2.) What do your dearest friends think of your book? Start by asking three people who love you to read your work — but ask them in a particular way. You are not asking them to tell you that you have done and awesome job and that they are proud of you and just knew that you could do it. You are asking them to rip it to shreds. Yes, that’s right: ask them to tell you what they hate. When I’m doing this, I often tell people that if they feel like putting the book down and not finishing it, they should stop reading and just tell me the page number where they stopped. That is incredibly valuable information. So go to the people you think will be honest. You do not want love, here. Love is not useful. You want the truth. Brace yourself for it, and don’t do this before you can handle it. If a work is new and fragile and you are feeling shaky about it, this is exactly the wrong approach. Other methods are called for at that time. But if a work is as good as you can make it, you need to put it to a test. This is a safe way to do it.
What do you do with the feedback you get? If you get a consensus, listen to it. If you do not get a consensus, listen to each piece of it. Does anything ring true? Were you called out in any way that resonates with you? Be honest. Don’t hide from what you know. Face it — and then decide how to address it in the work.
3.) What do strangers think of your book? I wrote a detailed explanation of how to do a book club beta test for Compose Journal, which involves a whole group of strangers and months of preparation. I will give you the short-hand version here. Find some kind strangers. Friends of friends. Perhaps the nice woman who cuts your hair. Perhaps the gal in your office who always has her nose in a book. Ask them if they would be willing to read your book. Ask them to tell you honestly what they think of it. It can help to give them some specific questions – i.e. for fiction: Did you sympathize with the main character? for nonfiction: Did you feel that the tone was both authoritative and understandable? Then repeat the feedback protocol for #2.
4.) What does a professional editor think of the book? Hiring a professional editor is an investment in your book, to be sure. The best ones are not cheap, because editing takes an enormous amount of time. The editor is looking at everything from pacing and rhythm, to structure and style, to tone and point of view, to continuity and chronology, to the way you handle dialogue, scenes and chapter transitions, to the point and payoff of the whole thing — and once they have analyzed all that, they will walk you through the steps you need to take to go back in and improve your book. (This is known as developmental editing. If you are looking for someone to take your words and polish them to a high shine because, um, you don’t want to do it, you are probably looking for a ghostwriter.) Only go to a professional editor when you have done absolutely every last little thing you can do to make the book awesome. That’s when you’ll get the most for your money. And don’t do it – really don’t do it — unless you are going to be open to what you hear. I can’t tell you the number of people who pay me a lot of money to edit their manuscripts and when I give my feedback, their reaction is to argue – to tell me why it makes sense to have that long, boring opening, why it’s okay that their chronology is confusing, to insist that they have shown, not told, because look there on page 87: they describe how blue the sky was. That’s showing, right? What makes me want to cry was that many of them had great ideas and were just as talented as the next writer. What they lacked was the understanding that it’s just not easy to write a good book.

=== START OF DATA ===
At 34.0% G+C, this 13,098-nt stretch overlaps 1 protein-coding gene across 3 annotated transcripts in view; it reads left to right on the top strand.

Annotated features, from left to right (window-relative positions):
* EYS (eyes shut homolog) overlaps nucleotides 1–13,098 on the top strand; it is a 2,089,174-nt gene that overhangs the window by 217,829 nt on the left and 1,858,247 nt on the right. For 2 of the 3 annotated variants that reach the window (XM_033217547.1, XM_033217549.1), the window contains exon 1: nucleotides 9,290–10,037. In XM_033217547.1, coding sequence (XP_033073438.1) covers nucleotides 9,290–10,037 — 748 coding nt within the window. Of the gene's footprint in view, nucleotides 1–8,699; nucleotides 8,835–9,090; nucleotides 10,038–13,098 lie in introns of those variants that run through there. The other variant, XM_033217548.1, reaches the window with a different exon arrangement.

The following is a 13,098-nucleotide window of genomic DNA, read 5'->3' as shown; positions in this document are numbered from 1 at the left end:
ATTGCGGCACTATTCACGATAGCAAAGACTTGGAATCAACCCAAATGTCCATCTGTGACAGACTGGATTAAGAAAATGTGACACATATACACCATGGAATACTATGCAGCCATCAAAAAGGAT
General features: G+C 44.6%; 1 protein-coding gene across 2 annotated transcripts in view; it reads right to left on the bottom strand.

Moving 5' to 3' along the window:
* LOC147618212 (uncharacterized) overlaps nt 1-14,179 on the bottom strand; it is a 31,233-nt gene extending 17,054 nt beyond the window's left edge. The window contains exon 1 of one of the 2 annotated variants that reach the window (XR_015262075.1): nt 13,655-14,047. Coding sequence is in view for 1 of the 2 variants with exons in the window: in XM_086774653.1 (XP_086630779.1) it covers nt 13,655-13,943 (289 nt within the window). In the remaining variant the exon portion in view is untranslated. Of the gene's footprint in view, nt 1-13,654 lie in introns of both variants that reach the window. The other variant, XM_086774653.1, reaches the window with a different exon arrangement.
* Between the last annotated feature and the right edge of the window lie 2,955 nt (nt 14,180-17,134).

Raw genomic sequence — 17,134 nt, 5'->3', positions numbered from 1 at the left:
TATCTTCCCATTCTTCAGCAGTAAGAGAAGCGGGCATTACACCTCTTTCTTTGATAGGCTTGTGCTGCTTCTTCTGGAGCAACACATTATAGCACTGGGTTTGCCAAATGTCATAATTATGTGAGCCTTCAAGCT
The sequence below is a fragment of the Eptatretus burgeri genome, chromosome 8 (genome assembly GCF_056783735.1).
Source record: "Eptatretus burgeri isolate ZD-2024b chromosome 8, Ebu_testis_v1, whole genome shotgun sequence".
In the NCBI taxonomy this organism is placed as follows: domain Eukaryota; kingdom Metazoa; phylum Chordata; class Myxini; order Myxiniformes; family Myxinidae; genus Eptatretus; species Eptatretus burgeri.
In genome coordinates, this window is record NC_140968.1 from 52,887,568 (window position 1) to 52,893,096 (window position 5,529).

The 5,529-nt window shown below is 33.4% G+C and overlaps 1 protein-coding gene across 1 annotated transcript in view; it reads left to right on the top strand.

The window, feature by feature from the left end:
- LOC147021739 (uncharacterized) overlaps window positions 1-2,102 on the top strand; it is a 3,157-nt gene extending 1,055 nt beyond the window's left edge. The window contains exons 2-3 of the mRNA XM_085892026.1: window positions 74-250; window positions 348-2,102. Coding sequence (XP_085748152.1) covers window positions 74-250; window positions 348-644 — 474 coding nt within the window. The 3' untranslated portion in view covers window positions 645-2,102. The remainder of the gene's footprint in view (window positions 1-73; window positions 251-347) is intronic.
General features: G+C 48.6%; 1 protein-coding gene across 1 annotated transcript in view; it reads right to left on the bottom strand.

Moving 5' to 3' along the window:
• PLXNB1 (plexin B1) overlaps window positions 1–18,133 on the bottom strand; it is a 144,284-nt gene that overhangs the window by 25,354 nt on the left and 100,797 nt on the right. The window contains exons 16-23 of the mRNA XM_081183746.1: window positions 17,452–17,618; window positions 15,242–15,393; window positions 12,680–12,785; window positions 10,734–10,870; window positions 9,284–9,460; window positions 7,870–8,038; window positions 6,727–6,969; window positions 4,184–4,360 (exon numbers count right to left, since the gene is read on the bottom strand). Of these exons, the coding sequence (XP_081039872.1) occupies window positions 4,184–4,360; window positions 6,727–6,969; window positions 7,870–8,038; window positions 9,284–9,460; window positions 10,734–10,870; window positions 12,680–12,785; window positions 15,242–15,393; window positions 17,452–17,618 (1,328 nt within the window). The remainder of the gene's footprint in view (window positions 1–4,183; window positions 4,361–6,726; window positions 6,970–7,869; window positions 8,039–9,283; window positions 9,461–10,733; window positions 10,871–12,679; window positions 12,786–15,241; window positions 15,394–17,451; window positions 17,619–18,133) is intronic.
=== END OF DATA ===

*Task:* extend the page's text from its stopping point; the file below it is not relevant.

5.) What does an agent think of your book? Agents want to say yes to your book. That is what they’re there for – to say yes to books. But if you get a string of agents saying no – particularly if they are saying no with form letters — you have to consider that there is a problem. In my four years as a book coach, I have had many dozens of writers come to me with manuscripts that are getting rejected. The writers are in total despair and want to know what’s going on. I ask to read the query letter and first chapter – which is exactly what most agents will be reading. I have never – seriously never – not immediately seen the problem. It is always crystal clear what the problem is – and usually it’s that the writer hasn’t even thought about steps 1- 4. Agents are highly trained good-book assessing machines and they are excellent at their jobs. When a writer has worked hard, assessed their book, sought outside feedback and used a professional editor, odds are very good that they will get actual, real-live human feedback from agents. They might not get signed —because publishing is subjective, and luck and timing always play a part — but they will get a real response. Which is a sign that their book is good enough for publication. Which is the point of writing something you hope strangers will read.
6.) Be willing to walk away. Walking away from a book you have written is one of the most difficult creative decisions you can make, but sometimes it is the best and bravest thing to do. If the feedback you are getting is that you have written something sweet but not awesome, good but not great, okay but not commercially viable, then don’t put yourself through the agony of publishing it only to have the world tell you the same thing. Put it away and move on. The lessons you learned from writing that book will not be lost. You’ve got to put in your 10,000 hours. So keep writing. What you learned will seep into the next book, which will therefore absolutely be better.